Time-to-Degree and the Business Cycle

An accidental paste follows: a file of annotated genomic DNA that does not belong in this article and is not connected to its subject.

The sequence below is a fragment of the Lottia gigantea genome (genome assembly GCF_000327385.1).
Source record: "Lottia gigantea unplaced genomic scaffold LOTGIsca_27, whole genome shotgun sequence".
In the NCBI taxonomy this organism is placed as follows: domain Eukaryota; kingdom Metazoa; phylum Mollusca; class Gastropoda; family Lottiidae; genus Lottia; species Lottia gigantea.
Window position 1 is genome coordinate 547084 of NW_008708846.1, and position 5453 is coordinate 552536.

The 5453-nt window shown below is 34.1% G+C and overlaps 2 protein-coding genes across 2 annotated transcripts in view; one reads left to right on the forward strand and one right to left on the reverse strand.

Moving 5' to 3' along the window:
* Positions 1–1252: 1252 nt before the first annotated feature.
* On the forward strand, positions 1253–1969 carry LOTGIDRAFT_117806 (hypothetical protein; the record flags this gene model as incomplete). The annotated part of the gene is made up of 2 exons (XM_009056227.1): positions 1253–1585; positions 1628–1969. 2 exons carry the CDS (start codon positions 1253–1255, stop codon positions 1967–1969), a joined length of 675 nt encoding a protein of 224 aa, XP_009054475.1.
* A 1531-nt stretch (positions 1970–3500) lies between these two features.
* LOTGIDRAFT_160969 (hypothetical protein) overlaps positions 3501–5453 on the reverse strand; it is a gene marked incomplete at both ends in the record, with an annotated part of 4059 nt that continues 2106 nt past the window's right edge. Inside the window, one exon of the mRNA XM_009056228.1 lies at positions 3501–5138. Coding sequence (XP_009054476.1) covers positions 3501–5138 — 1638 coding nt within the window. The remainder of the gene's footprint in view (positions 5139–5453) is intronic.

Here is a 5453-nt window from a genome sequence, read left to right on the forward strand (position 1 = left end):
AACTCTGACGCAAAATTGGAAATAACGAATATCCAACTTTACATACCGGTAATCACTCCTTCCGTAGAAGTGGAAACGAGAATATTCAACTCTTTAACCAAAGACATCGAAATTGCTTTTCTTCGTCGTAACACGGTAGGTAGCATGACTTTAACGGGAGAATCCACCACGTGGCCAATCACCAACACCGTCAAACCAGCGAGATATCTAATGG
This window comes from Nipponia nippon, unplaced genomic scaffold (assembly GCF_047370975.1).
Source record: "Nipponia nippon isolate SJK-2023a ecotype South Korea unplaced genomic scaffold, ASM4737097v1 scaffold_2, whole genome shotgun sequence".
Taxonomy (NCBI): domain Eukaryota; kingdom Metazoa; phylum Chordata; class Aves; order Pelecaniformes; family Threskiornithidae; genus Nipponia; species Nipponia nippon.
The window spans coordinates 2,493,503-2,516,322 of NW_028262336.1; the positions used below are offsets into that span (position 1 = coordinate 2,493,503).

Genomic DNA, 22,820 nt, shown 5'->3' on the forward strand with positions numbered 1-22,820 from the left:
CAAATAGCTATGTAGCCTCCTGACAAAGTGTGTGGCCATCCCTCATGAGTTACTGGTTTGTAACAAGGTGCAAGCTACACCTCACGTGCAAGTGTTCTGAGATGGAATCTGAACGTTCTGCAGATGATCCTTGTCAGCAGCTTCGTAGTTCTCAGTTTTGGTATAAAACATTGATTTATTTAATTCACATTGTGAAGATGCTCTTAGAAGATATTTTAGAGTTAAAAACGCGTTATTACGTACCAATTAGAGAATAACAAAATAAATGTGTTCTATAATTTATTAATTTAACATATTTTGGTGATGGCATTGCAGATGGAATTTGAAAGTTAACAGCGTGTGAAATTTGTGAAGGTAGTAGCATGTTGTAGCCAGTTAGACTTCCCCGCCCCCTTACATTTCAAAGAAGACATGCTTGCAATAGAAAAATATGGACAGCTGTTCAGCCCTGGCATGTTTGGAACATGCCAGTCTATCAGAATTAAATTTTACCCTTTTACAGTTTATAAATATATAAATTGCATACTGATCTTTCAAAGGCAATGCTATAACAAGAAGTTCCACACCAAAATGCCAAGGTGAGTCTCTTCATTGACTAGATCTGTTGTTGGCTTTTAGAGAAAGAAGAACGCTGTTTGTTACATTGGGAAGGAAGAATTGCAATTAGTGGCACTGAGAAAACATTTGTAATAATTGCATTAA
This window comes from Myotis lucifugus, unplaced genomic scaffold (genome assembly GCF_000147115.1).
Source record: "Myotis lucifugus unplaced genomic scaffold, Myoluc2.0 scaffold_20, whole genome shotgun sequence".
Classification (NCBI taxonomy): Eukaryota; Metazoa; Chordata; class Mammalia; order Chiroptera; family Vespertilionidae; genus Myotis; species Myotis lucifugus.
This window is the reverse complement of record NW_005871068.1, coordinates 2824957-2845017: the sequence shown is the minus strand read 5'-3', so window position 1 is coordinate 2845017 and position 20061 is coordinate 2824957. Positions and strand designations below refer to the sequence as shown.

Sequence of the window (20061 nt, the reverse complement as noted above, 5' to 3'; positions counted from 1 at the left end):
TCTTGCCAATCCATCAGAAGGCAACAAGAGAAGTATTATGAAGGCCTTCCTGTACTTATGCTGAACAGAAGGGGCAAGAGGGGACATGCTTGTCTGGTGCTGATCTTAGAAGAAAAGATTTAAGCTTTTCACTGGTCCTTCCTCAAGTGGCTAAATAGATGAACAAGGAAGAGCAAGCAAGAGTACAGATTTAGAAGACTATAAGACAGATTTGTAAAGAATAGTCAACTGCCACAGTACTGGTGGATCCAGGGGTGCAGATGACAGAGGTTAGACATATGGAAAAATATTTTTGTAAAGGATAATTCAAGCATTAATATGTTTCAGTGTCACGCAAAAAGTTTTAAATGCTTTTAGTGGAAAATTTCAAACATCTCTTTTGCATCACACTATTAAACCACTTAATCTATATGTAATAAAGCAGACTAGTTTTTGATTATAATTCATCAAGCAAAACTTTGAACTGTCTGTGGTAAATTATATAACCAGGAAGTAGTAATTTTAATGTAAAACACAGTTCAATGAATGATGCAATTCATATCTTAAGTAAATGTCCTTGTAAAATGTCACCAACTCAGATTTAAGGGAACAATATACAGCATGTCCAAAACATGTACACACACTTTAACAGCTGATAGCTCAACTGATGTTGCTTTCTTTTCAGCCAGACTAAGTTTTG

When students themselves enjoy large degrees of freedom in determining the duration of their studies, it results in a fairly large degree of interindividual variance in terms of time-to-degree. This paper investigates individual time-to-degree in a model where students determine the optimum time-to-degree whilst weighing up the cost against the consumption benefit accruing from an additional semester of studies. According to this model, the cost level and consumption benefit depend, in turn, on the general economic environment during the study period. An empirical investigation using a data set based on Swiss university graduates from 1981 to 2001 shows that changes in the unemployment rate, real interest rate, wage levels, and economic growth have a significant impact on individual time-to-degree. These results are consistent with the conclusions derived from the theoretical model.
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